Gone for his Tea

Or…”He’s Gone for Tea.” It’s on the album Aoibhin Crónán by Mick O’ Brien and Caoimhín Ó Raghallaigh. Also this brilliant vid with Laura Feddersen and Nathan Gourley.

Simple tune, really fun to play. Enjoy!

(also see https://thesession.org/tunes/2813)


The West Clare Railway, Revisited

I have blogged about this reel in the past, but I thought it’d be nice to revisit the railway, as I have recently found it departing my fiddle quite a bit lately. I’ve also heard a new version or two of it since then. Also I should note the tune was written by Junior Crehan.

This first is from one of the albums currently in heavy rotation in my collection–great playing here by Joey Abarta (pipes,) Nathan Gourley (fiddle,) and accompanied by Owen Marshall:

A new one to me:



The Crib of Perches

Man, some tunes have the most enigmatic names, but you find out it’s nothing like you thought. The Crib of Perches (or The Creel of Perches) immediately makes me think of a baby’s crib full of dripping, desperate fish gasping for breath. But no. One person commenting on thesession.org page for this tune says,

A fish “crib” is a place in a lake, river, or stream where fish may hang out feeding or resting. It may be a patch of aquatic grasses, a tangle of fallen, submerged tree trunks or roots, or submerged rock formations. A crib is where an angler might have a good chance of catching a meal.

Darn. I like my version better. But then, I’m no good at fishing.

Anyway it’s a lovely tune in the key of D mixolydian, and I highly recommend you take a listen to these few versions I found on the YouTube:

The version that started it all (for me!) From a great album by Nathan Gourley and Laura Feddersen called Life is all Checkered (which is another good tune!)–

I have no idea who this fella is, but he’s a good fiddle and box player, so have a listen:

And finally, a lovely, lively version by fiddler John McEvoy and flute player John Wynne.


Love at the Endings

yesterday Corey taught us a lovely reel called Love at the Endings. What a great title, eh? This tune was written by Ed Reavy, and is played far and wide. I have heard two different versions, generally, of the B part. Listen and compare these videos to the recording Corey gave us at the session.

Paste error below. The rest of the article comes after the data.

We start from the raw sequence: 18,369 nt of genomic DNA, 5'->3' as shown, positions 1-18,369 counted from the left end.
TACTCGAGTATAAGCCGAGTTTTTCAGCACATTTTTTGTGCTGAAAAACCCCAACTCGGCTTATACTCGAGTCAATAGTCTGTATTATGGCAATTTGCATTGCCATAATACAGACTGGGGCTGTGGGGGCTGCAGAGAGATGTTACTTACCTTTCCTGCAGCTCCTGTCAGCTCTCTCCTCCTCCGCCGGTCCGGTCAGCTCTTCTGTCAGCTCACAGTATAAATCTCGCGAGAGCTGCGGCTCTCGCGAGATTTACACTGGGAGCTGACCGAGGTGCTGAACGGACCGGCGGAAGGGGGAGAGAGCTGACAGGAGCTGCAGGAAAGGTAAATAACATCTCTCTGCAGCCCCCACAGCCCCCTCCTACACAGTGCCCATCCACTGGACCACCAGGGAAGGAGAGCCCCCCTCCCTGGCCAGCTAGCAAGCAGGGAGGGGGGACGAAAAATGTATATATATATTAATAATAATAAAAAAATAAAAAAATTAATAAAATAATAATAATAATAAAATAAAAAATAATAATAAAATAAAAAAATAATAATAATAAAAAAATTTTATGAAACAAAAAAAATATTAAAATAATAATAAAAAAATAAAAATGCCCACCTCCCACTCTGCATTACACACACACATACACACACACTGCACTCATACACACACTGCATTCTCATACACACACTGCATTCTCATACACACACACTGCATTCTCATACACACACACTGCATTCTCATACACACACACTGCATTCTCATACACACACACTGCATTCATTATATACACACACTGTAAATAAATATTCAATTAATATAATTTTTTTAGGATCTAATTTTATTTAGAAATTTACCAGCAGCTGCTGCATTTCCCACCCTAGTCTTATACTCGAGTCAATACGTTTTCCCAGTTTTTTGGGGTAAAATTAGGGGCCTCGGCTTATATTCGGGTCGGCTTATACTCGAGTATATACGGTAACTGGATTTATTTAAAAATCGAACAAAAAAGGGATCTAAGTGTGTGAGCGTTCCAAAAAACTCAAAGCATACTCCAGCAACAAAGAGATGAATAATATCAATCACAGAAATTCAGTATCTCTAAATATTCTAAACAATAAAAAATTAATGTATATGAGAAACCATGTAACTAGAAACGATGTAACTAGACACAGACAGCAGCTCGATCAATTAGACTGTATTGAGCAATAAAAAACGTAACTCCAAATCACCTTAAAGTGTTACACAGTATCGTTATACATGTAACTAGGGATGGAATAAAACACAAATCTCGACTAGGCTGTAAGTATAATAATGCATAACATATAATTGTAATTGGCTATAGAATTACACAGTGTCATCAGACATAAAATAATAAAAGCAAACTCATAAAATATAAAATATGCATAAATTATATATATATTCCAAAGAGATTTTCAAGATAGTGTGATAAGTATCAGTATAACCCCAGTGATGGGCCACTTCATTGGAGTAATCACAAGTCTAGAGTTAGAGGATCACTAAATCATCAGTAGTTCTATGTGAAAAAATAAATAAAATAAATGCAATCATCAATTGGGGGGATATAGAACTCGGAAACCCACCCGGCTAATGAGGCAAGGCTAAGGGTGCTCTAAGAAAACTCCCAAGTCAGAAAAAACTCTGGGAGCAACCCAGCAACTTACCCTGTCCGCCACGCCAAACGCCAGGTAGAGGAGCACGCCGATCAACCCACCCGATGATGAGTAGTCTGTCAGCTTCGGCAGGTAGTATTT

Love Feargal:

Black Flag T-shirt!

and one of my favorites–Anthony Quigney, EdMcMann, Noel ryan. Their album “A Clare Conscience” is unbelievable.


The Kerryman’s Daughter (The Fisherman’s Lilt)

This week Kira taught us a great reel which she called “The Kerryman’s Daughter.” I found it referred to as “The Fisherman’s Lilt” as well. (Find Kira’s version of the tune on the TUNES page of this website!) We had a little discussion about whether the B part is played through once or twice, and we have heard versions of both ways. Played once, the length of the B matches the length of the A, but the B sounds great doubled too, leaving the A alone.

Here are a few other versions I found on YouTube.

Here’s a version by Oisín MacDiarmada. I love the first tune as well. The feel of his playing on these tunes puts me a little off-kilter, in a good way:

A couple more:

March of the King of Laois

Just wanted to share this awesome tune–The March of the King of Laois. Laois is a county in Ireland located in the south midlands, in the province of Leinster. I have read that the king of the title was one Rúarai Óg Ó Mórdha, son of the king who is the subject of this wikipedia article. Whether ’tis true or no, it matters little, for much of interest doth lie in those pages. Think Game of Thrones, minus the dragons and zombies.

Aaanyway, I have been listening to a version of this tune on a recent album by piper Joey Abarta and fiddler Nathan Gourley called Copley Street. Lovely album–I highly recommend it. I’ll post below their version, and a version by the Chieftains. The Cheiftains’ version has a bit more “snap” in it rhythmically, if you know what I mean. Try to hear the difference between the versions if you can.

second tune here: